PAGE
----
Prison officials will not be able to carry out South Carolina’s first execution since 2011 because they lack the drugs used to make the lethal injection cocktail. Bobby Wayne Stone was scheduled to die on December 1 for killing a police officer in 1997.
South Carolina will not have the drugs necessary to carry out its first execution in six years of a man convicted of murdering a police officer, reports The State. Bobby Wayne Stone, 52, is scheduled to be executed by lethal injection on December 1 for killing Sumter County Sheriff’s Sgt. Charlie Kubala in 1997. Prison officials will not be able to carry out South Carolina’s first execution since 2011 because they lack the drugs used to make the lethal injection cocktail.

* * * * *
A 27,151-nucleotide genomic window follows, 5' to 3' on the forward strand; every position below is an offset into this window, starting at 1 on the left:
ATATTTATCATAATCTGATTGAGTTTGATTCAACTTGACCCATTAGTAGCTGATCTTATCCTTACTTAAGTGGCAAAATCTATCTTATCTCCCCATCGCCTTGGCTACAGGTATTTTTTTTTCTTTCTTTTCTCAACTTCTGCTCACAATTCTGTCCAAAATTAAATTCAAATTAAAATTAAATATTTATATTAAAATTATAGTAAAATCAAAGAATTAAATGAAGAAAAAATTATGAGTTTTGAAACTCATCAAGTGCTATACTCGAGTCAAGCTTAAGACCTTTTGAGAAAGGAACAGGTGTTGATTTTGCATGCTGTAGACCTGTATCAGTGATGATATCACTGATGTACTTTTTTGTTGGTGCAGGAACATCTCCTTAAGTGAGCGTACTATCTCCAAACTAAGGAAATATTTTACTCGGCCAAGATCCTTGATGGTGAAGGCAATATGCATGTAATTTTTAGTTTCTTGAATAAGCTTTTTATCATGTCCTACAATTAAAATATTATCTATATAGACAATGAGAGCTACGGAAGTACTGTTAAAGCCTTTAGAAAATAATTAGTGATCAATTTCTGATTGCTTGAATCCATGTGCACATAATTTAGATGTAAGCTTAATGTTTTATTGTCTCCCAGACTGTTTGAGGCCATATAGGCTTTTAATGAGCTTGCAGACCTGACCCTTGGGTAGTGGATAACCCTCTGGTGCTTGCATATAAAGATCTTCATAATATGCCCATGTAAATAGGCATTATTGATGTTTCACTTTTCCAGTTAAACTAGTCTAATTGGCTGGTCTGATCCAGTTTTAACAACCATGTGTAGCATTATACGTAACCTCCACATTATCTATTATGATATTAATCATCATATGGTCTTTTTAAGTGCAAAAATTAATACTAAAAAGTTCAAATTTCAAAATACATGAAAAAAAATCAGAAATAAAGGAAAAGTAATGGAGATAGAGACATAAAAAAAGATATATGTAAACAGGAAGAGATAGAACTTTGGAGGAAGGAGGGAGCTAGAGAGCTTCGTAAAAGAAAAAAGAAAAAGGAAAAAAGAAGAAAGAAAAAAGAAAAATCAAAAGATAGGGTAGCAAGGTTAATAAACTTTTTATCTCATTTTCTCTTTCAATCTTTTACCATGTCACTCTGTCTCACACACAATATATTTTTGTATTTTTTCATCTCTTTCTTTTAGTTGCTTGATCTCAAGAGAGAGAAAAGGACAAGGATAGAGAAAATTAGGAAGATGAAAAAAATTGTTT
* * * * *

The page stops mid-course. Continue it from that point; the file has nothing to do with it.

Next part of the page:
Inmates on death row can choose electrocution but seldom do. The state has 39 inmates on death row. The deadly mix requires three drugs — pentobarbital, pancuronium bromide and potassium chloride, all of which the state does not have, said Corrections Director Bryan Stirling. The state’s supply of pentobarbital expired in 2013, and the remaining drugs are hard to come by because drug companies do not want to be named publicly for providing drugs for executions, fearing backlash. In exchange for providing those drugs, companies want anonymity. In a recent, high-profile murder case, the prosecutor cited the state’s lack of execution drugs in accepting life sentences for a defendant. Barry Barnette, the prosecutor in serial killer Todd Kohlhepp’s case, said he could not guarantee Kohlhepp would be executed if sentenced to the death penalty because the state “doesn’t have a functioning death penalty.”